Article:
Friday 30 September 2022
Select a region
News

Politicians throw out licensing for rented homes...again

Politicians throw out licensing for rented homes...again

Wednesday 21 July 2021

Politicians throw out licensing for rented homes...again

Wednesday 21 July 2021


States Members have once again thrown out an attempt to introduce a registry of rented homes - despite indicating they would back it just one month ago.

For the second time, Environment Minister Deputy John Young yesterday asked fellow politicians to back his proposal to require landlords to licence any property that was rented out as accommodation.

Despite States Members having indicated last month that they would be willing to back such a scheme, his proposals were rejected again.

Deputy John Young argued that his proposed licensing regime would provide Environmental Health Officers with a complete data set of licensed homes.

Armed with this information, they could then carry out “proactive targeted inspections” of rented properties to make sure that they met the required standards, which have already become law.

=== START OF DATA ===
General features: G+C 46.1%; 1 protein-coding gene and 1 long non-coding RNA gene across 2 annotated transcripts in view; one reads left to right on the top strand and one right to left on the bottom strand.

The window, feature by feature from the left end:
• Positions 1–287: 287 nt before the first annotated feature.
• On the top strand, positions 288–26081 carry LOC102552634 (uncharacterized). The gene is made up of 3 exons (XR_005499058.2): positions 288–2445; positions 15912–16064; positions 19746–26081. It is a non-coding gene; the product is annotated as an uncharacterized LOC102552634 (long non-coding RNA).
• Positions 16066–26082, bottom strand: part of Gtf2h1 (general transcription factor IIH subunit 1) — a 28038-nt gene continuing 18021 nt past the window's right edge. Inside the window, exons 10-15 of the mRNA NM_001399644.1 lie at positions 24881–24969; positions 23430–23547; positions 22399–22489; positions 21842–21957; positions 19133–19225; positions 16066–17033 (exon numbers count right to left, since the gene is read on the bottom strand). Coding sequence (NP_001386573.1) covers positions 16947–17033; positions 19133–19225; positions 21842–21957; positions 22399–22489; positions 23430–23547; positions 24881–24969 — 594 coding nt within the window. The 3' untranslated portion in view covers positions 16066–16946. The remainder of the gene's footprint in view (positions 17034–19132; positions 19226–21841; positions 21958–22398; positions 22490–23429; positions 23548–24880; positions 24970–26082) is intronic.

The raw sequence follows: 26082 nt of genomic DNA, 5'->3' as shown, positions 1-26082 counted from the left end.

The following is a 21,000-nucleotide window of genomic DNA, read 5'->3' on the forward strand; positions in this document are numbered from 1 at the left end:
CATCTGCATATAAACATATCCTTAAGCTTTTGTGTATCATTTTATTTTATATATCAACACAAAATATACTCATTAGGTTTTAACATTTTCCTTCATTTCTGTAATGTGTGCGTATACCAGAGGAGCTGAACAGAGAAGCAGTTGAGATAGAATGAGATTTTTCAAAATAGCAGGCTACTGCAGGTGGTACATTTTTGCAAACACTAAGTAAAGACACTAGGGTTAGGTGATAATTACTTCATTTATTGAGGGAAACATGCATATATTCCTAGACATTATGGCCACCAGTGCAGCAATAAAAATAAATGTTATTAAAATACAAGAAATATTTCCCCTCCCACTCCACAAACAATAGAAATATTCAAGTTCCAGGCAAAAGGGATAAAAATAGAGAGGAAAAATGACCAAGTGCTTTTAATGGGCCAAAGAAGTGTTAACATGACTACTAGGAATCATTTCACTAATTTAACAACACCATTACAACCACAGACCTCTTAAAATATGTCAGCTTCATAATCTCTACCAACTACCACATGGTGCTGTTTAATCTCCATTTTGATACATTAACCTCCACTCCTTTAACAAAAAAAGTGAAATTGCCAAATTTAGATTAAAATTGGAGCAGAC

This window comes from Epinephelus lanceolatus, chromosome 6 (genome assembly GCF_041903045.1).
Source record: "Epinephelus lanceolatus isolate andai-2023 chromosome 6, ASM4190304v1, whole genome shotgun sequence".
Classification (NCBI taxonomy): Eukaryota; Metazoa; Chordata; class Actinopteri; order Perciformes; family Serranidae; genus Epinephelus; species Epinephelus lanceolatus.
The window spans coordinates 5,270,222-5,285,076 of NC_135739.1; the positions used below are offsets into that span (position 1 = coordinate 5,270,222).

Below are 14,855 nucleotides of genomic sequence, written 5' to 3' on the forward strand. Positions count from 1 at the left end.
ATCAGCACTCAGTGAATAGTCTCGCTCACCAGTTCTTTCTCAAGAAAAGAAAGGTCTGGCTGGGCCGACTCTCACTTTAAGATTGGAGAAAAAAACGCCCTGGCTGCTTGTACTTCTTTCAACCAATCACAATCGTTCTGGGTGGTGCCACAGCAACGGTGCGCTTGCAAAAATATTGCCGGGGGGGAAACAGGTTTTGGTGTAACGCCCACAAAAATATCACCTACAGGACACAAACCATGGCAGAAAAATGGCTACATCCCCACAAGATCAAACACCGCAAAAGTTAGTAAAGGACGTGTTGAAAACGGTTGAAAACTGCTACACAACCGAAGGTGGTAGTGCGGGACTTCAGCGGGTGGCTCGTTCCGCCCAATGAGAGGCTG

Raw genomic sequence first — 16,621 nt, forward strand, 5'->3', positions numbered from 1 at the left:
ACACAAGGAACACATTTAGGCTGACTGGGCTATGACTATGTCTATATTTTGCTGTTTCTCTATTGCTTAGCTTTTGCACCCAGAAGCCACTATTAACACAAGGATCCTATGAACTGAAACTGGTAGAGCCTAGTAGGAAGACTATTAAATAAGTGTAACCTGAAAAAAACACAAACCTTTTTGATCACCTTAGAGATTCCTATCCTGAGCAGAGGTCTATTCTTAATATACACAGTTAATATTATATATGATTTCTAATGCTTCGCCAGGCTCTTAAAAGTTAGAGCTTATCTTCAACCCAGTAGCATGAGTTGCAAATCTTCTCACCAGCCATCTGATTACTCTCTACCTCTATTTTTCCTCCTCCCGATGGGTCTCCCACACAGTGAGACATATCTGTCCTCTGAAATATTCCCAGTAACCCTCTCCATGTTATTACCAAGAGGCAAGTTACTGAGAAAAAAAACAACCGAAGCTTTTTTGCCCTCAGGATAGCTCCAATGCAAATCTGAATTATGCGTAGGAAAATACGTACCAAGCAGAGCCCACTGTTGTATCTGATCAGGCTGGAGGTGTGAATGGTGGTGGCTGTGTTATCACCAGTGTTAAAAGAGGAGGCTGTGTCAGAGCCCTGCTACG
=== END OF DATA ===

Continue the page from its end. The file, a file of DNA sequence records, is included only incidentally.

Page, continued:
If passed, a landlord would not have been allowed to rent out a property unless it was licensed. Each licence, which would have been initially free, would have lasted three years, he said.

Deputy Young's earlier attempt to introduce a licence regime had been rejected by the States Assembly last September. 

The details were rejected this time round by the narrowest of margins – 23 votes to 22.

Those speaking against the new regime said that it would lead to the Government having to recruit more inspectors and its costs – including the “inevitable” introduction of a licence fee – would be passed on to tenants.

Those supporting the introduction of licences included Senator Sam Mézec, who called the rejection “shameful”.

After the debate, the Jersey Tenants’ Forum expressed its “disgust” at the result.